SubScribe would contend that the level of hostility towards foreigners, particularly in the Express, is dangerous and that the papers should desist. Immigration may be the issue most frequently mentioned as causing concern by voters questioned for opinion polls, but it is not the only issue. People also worry about the economy, law and order, the health service, defence, poverty, housing and education, yet these issues do not get anywhere near the same space.  A little more variety in the news diet would be desirable.
But how can this be achieved without bringing accusations of censorship? Answers on a postcard please.

For the time being, let's consider the relationship between advertising and editorial.
Last year Peter Oborne loudly resigned from the Daily Telegraph because of its failure to cover the HSBC tax avoidance story that dominated the news agenda for a week. The paper rejected the suggestion that its news judgment had been informed by the fear of losing a high-spending advertiser, but its denials were not universally believed. It was generally accepted that it would be a Bad Thing if any paper were so influenced.

Yet isn't that exactly what campaigns such as Stop Funding Hate are advocating? That advertisers threaten to withdraw their custom to secure the suppression of what one title regards as news?
Not quite.

As SubScribe wrote at the time of the Oborne resignation, advertisers cannot stipulate what editorial appears on the pages alongside their material. But they can make an educated guess about the sorts of stories that will feature in any given part of the paper - and decide accordingly whether to take the space. M&S is unlikely to buy an ad for its "dine with wine" packages that might land on a story about famine in Africa. Conversations will take place.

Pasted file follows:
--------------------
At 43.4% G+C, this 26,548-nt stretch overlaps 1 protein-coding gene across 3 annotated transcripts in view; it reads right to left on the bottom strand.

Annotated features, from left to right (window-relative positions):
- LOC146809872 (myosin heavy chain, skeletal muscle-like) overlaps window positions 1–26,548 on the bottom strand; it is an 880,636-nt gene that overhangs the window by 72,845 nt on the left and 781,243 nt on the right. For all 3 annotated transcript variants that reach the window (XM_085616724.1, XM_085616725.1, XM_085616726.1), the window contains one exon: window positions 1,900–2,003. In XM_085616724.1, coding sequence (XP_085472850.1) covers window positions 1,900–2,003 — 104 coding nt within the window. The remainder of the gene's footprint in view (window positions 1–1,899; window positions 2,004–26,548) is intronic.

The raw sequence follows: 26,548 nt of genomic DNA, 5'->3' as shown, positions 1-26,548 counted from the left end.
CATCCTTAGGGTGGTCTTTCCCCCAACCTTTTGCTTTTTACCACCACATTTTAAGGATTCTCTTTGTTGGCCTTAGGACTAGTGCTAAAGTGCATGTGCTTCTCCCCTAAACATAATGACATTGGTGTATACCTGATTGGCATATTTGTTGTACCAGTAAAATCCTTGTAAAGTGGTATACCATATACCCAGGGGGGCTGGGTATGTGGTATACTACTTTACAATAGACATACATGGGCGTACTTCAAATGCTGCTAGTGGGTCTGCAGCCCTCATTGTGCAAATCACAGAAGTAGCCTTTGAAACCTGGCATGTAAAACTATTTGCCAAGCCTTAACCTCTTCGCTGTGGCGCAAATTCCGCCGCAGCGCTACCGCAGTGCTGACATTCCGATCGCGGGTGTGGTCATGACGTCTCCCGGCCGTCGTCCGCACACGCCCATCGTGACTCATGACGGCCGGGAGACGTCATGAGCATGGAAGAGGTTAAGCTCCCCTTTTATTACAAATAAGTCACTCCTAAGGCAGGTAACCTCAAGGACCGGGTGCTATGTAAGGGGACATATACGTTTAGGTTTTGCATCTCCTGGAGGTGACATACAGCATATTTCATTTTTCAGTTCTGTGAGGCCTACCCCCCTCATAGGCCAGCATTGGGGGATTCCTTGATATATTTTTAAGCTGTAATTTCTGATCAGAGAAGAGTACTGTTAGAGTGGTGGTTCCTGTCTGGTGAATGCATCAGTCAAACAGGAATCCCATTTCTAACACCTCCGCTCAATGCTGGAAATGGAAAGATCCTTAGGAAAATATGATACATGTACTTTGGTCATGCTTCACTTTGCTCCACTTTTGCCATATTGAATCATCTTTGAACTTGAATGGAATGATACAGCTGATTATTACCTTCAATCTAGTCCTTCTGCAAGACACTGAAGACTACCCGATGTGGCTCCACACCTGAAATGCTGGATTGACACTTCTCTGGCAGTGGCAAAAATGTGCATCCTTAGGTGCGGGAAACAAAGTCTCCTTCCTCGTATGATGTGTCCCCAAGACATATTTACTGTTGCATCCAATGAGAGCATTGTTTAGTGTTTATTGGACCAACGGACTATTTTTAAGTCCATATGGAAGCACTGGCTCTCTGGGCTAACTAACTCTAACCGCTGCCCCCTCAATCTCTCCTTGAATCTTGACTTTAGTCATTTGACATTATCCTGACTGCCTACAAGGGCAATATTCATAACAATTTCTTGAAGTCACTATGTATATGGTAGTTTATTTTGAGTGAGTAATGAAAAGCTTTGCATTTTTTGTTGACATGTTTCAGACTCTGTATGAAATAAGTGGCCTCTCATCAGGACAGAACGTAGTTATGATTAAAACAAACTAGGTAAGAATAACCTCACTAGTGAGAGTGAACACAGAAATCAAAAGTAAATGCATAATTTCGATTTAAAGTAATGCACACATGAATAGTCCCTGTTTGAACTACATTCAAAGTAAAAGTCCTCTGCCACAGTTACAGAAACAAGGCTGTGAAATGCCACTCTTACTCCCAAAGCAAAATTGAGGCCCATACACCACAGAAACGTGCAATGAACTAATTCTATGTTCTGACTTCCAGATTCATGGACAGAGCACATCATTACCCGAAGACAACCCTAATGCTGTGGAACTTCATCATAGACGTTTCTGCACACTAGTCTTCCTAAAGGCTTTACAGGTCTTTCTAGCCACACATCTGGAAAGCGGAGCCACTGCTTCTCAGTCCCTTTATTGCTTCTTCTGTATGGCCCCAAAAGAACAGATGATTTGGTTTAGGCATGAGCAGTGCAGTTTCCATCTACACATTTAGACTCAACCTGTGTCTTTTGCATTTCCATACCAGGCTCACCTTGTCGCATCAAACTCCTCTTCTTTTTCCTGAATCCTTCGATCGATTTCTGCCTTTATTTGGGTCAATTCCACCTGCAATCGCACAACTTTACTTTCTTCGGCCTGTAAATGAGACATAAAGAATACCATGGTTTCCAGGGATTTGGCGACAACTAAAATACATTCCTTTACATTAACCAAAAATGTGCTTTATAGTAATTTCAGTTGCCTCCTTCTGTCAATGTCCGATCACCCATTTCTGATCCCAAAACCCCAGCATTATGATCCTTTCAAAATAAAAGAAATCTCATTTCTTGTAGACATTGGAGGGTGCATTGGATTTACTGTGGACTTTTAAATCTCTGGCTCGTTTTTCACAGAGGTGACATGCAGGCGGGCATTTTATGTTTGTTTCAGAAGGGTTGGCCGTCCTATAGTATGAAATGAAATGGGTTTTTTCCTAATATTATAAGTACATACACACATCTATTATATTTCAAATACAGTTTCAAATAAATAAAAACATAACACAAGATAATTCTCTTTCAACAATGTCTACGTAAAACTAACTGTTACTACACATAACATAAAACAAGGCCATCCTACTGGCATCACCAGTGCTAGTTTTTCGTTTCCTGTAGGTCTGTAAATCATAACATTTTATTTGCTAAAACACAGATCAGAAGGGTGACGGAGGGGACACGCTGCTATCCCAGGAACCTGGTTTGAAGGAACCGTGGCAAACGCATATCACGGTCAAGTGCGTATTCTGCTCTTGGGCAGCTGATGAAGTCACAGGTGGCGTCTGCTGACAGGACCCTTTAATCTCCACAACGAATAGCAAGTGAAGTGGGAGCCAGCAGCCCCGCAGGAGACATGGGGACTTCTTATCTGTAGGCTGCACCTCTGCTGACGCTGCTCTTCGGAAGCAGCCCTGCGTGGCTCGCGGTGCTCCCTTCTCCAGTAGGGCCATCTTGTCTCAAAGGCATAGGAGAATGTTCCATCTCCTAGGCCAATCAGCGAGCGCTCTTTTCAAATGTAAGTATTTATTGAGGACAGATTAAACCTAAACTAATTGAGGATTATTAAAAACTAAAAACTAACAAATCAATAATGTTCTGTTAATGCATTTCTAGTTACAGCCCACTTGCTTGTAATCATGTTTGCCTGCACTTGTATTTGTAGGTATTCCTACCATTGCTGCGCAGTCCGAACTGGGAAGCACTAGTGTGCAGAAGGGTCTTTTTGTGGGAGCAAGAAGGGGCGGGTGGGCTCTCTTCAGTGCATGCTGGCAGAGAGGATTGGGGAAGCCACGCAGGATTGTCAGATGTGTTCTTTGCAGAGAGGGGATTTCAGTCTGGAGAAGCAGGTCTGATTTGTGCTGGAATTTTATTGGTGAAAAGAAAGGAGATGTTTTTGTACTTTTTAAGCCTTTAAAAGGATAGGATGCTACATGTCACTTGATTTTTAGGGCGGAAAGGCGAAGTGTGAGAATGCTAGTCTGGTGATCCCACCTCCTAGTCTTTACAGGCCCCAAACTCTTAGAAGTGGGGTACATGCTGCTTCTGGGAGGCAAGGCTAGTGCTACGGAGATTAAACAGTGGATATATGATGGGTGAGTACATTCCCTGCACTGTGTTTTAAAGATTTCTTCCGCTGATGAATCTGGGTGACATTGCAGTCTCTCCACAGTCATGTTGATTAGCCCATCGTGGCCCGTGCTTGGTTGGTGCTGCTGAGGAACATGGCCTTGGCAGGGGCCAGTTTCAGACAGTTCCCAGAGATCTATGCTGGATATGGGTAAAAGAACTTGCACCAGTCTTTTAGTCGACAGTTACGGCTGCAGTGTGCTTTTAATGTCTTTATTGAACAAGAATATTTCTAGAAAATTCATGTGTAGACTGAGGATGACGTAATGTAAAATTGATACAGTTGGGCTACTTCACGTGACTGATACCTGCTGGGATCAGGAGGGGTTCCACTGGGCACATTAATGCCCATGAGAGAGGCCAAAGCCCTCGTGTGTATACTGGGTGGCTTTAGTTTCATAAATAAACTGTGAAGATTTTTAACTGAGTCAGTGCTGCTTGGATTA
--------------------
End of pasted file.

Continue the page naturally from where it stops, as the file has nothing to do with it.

Yesterday's Daily Express was the 51st to lead on migration out of 214 papers so far this year - so Specsavers should have known that there was a one in four chance that its advertisement would appear under such a story.
If the company was uncomfortable with the Express's attitude to foreigners and thought that one-in-four risk too great, it could have bought its ad on the basis that it would not run if migration featured on the same page.

That would not be unusual - advertisers are free to pull their custom if they feel that the surrounding material would harm their image. Disasters have a habit of leading to a flurry of ads being dropped - businesses don't like to seem insensitive - while others, detailing rescue efforts, pour in.

It will be interesting to see where, if at all, that Specsavers ad appears next and whether the company continues to spend with the Express after last night's Twitter chorus. It will doubtless be weighing up the good publicity that would probably follow a decision to take its ball home against the possibility of attracting a million potential hearing aid customers through the Express.